Compiled by Bing-sheng Lee

In November 2015, Amazon opened its first brick-and-mortar bookstore in Seattle. Now, according to Wall Street Journal, the online retail giant is prepared to open several hundred new physical stores across the country.

On February 2, Sandeep Mathrani, chief executive of mall operator General Growth Properties Inc. (GGP), said that the Seattle company plans to open as many as four hundred bookstores. An expansion of bookstores, which the company has not confirmed, would be a surprise reversal from the online retailer credited with driving physical booksellers out of business.

It hasn’t been confirmed how Mathrani obtained the number of stores Amazon plans to establish, but Wall Street Journal implies he could have spoken with Amazon’s real-estate executives about their plans. Spokesperson for Amazon and GGP have declined to comment.

Described as a physical extension of the online platform that provides Amazon customers with a place to leaf through books before buying them, Amazon Books offers titles that have been chosen based on the e-commerce site’s own customer ratings and sales. It is similar to a regular book retailer, except that it also sells devices like Kindle, Echo, Fire TV and Fire Tablet.

Another unique feature of the store is that none of the books on the shelves have prices. Instead, customers have to use an in-store scanner or the Amazon app to see how much a product costs since prices fluctuate based on how much the books cost online.

If Amazon were to open hundreds of stores, it would take years to pick locations, reach leasing deals and hire staff.

This prompts many to ask why the company that destroyed the physical bookstore industry would possibly want to operate a physical bookstore and vigorously expand it.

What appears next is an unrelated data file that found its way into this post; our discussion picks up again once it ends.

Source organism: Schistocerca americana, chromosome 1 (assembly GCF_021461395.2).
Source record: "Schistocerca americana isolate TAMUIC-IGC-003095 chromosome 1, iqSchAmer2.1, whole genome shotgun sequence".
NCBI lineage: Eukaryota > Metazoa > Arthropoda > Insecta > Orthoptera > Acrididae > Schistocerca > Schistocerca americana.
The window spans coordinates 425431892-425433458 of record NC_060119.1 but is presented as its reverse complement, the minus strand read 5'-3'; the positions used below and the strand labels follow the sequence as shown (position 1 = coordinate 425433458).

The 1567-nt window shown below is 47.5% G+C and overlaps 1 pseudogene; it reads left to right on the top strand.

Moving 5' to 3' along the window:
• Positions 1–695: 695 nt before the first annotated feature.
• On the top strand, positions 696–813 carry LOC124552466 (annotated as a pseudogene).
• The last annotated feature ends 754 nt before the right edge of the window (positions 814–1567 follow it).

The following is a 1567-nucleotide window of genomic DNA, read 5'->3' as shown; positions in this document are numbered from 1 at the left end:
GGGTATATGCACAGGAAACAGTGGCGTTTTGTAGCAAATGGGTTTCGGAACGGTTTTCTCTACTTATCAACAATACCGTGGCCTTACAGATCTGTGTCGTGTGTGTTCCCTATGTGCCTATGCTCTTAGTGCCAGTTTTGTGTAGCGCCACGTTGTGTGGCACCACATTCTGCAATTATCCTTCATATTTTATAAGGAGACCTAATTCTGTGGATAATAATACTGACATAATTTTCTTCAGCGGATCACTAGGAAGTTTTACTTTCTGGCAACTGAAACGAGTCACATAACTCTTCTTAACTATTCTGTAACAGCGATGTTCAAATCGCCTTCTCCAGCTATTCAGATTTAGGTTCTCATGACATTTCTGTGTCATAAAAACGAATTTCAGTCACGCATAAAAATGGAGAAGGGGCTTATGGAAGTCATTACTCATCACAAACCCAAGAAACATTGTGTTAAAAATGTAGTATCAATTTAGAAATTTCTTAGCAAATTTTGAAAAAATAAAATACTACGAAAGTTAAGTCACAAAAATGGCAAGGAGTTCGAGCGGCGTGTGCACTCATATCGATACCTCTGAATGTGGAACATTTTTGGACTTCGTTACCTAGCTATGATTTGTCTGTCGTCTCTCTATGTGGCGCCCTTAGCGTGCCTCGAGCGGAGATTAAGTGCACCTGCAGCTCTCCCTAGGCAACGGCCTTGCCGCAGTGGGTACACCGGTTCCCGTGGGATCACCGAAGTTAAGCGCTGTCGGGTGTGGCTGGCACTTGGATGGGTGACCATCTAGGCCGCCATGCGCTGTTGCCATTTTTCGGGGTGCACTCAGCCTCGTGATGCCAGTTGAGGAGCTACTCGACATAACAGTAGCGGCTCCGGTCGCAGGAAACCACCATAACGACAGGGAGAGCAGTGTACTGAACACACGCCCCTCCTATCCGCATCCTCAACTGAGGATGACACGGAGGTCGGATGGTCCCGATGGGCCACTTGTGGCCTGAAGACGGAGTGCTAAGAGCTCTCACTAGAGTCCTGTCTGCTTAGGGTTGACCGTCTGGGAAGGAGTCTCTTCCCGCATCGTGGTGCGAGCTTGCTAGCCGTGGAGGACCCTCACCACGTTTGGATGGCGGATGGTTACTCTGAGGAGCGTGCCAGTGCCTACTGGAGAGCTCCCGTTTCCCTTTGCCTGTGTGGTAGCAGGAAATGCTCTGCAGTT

Photo Credit: Mozart Tan, Amazon Books

Photo Credit: Mozart Tan, Amazon Books

On February 2, published an article explaining the reasons behind Amazon’s potential strategy. The article argues that Amazon is interested in bookstores for two main reasons:

  1. It has the ability to open bookstores.
  2. It is driven by a relentless desire to conquer everything in its path, and brick-and-mortar retail is a thing.

In addition, Matthew Yglesias, author of the article, mentions that as Apple, Microsoft, Sony and Samsung all have physical retail stores for its digital devices. It is reasonable for Amazon, which also makes its own electronic devices, to follow the suit.

Yglesias writes that Amazon’s long-term strategy is to make everyone from everywhere buy everything from Amazon. Despite the convenience and prevalence of online shopping these days, physical stores remain a place where some people make most of their purchases. While Amazon can overwhelm competitors with its vast online inventory, it still cannot rival the immediacy of shopping at the mall. As a result, Amazon may hope to tap into the area to expand its business.

Any move by Amazon to expand stores would further antagonize long-time rivals like Barnes & Noble Inc, the largest US bookstore chain, which operated 640 bookstores across the United States as of January.

Amazon has begun one-hour deliveries in about 20 cities and same-day drop-offs in other markets. At a handful of US colleges, Amazon has physical locations for students to pick up or drop off merchandise and speak to Amazon representatives.

In addition to the Seattle bookstore, Amazon footwear division Zappos and Quidsi, parent of, have experimented with US retail outlets.

Edited by Olivia Yang

“Amazon Plans Hundreds of Brick-and-Mortar Bookstores, Mall CEO Says” (Wall Street Journal)
“Amazon is reportedly planning to open hundreds of bookstores. Here’s why.” (
“Amazon reportedly to open 400 book shops” (The Australian)
“Amazon plans hundreds of physical bookstores: WSJ, citing mall CEO” (CNBC)
“Amazon plans to open hundreds of bookstores, mall operator say” (The Guardian)
“Amazon plans to open up to 400 bookstores, says mall operator” (Reuters)
“The CEO of a mall chain says Amazon plans to open hundreds of physical bookstores around the country” (Business Insider)
“Amazon Considers Opening Hundreds Of Bookstores” (Forbes)